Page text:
By Zachary Fagenson
By Bill Citara
By Laine Doss
By Laine Doss
By Carina Ost
By Valeria Nekhim
By Hannah Sentenac
By Carina Ost
Drive along the turnpike through Homestead and Florida City these days and you cannot help but recall the lyrics to "Little Boxes," Sixties-era folk singer Malvina Reynolds's famous tune:
"Little boxes made of ticky tacky/And they all look just the same."
12795 SW 280th St
Homestead, FL 33032
Region: Homestead/Florida City
For those of us who cannot afford to slum next to Shaq on Star Island, the thousands of ruthlessly identical little boxes crammed like earth-tone sardines on acres of once-verdant land are the best we can do for home, hearth, and a mortgage that won't swallow our salaries whole. That's a lot of people, and they all have to eat.
One of the best places where all of those people can in fact should dine is El Nachito. Brought to you by the folks from Guadalajara in Pinecrest, El Nachito is one of the few signs of life in a just-birthed shopping center plopped in the middle of a vast field almost as empty as Paris Hilton's cranium. (Though by noon tomorrow it will likely be filled with thousands more townhouses and single-family homes stamped out like bottle caps.)
It would be nice if El Nachito's modestly piquant salsa was made 100 percent from fresh tomatoes, but perhaps that is asking too much of a restaurant where two people can gorge themselves silly for less than twenty bucks. On the other hand, the chips were fresh and crisp (our famous South Florida humidity can turn them into corn-flavor dishrags faster than you can say Dos Equis), and the thin, taquería-style guacamole was good though served ice-cold.
The lengthy menu includes all the usual culinary suspects tacos and burritos, tostadas and enchiladas, fajitas and gorditas, nachos and rellenos plus soups and salads, a molé and a ceviche, and a variety of dishes featuring plump sautéed shrimp.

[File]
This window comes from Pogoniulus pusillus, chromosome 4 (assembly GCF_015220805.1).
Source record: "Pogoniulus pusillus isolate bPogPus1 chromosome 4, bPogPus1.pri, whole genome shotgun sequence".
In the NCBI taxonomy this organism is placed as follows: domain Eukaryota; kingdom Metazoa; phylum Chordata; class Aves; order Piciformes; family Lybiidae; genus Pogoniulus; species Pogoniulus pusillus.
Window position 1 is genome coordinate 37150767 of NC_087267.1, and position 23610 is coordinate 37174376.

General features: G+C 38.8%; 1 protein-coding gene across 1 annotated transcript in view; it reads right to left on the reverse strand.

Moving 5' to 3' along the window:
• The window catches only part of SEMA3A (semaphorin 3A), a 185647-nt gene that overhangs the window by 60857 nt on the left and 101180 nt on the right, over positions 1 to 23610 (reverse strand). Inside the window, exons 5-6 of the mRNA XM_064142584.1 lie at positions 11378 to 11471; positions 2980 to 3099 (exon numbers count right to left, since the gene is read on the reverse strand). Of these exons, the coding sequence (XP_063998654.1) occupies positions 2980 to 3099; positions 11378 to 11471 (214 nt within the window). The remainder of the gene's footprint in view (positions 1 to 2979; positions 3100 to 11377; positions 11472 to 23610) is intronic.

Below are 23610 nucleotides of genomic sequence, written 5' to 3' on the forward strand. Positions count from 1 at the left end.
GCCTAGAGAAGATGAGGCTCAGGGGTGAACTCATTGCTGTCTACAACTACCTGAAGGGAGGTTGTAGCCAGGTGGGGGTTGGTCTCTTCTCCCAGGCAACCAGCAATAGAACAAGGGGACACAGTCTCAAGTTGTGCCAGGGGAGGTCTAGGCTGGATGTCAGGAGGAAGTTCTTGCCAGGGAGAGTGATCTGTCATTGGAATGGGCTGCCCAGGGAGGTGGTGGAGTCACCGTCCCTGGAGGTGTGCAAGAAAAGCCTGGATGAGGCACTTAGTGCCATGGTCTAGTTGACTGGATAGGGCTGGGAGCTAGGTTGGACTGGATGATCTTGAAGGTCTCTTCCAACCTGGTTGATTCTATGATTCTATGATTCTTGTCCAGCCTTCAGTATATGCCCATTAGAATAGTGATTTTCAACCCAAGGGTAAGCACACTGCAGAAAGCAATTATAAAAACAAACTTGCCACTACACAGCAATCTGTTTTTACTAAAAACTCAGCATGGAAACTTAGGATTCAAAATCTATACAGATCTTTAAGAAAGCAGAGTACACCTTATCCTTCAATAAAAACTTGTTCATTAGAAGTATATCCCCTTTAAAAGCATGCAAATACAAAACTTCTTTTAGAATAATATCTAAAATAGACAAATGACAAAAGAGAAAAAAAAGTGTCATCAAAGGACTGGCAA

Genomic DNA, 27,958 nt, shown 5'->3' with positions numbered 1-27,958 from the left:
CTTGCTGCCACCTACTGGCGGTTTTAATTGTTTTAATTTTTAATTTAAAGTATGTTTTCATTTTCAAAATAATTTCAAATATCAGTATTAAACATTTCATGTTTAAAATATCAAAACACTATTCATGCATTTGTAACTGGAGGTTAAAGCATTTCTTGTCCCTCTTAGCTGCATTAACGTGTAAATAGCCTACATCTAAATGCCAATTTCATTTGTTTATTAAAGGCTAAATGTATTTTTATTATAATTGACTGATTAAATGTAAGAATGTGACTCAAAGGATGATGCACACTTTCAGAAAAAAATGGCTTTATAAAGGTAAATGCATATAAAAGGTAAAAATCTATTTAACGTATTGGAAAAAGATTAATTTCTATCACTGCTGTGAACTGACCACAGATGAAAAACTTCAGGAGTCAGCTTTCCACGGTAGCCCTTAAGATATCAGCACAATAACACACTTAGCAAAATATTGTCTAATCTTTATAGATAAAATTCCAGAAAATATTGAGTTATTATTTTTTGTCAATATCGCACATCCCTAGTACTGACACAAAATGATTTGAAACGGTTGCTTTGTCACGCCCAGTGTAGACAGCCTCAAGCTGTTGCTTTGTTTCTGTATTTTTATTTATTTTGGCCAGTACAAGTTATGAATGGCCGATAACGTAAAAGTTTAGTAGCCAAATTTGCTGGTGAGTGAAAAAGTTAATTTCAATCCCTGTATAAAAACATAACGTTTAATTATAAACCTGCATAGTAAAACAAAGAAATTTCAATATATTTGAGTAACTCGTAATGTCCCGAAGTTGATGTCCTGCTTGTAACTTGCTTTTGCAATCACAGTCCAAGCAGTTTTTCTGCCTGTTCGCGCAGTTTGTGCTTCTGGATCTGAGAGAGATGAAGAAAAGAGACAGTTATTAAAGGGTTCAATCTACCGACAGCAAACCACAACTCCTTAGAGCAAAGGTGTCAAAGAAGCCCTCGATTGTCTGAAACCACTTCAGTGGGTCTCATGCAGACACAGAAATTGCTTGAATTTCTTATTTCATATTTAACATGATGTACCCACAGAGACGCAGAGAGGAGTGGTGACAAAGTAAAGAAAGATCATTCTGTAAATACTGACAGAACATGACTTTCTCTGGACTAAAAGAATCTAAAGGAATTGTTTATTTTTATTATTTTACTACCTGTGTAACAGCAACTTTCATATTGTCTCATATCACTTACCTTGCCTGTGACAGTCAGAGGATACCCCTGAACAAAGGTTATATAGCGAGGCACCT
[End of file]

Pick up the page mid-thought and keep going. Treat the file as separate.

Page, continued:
To clear a little space for the more exciting dishes, the tacos and burritos and flautas and tostadas are creditable efforts, nothing out of the ordinary but eminently palatable. Like most plates, they are served with your choice of sauces (a mild, dusky red or exceptionally well-crafted green) plus tender and flavorful shredded chicken or tender and flavorful beef braised with big chunks of chilies or (as a sop to gringos?) ground beef. Sadly only the much-better-than-ordinary tamales come with roast pork, an omission at least this pig-loving diner would hope to be soon remedied.
Now here is where things get interesting. Chiles rellenos are a lot better than average, too fat poblano chilies made even fatter with plenty of that tender beef, cloaked in egg batter fried puffy and greaseless, crowned with a sultry ranchero sauce and molten cheese.
Enchiladas verdes with chicken and more of that terrific tomatillo sauce are in my favorite "suiza" style, named after Mexico's Swiss immigrants, who became a backbone of that country's dairy industry, hence the enchiladas' thick mantle of cheese and sour cream.
Chicken molé boasts pieces of boneless (alas, slightly overcooked) chicken in a rich, complex sauce with subtle chocolate overtones. And camarones a la diabla serves up a generous complement of thumb-size shrimp in a wickedly seasoned chipotle sauce that burns with a slow, smoky, and utterly irresistible fire.
Put out the fire with a large square of unconscionably rich and decadent flan, smooth and creamy and impossible to stop eating despite a density approaching that of heavy water. If you've been crying in your cerveza over the lack of good Mexican food in these parts, well, the little boxes beckon.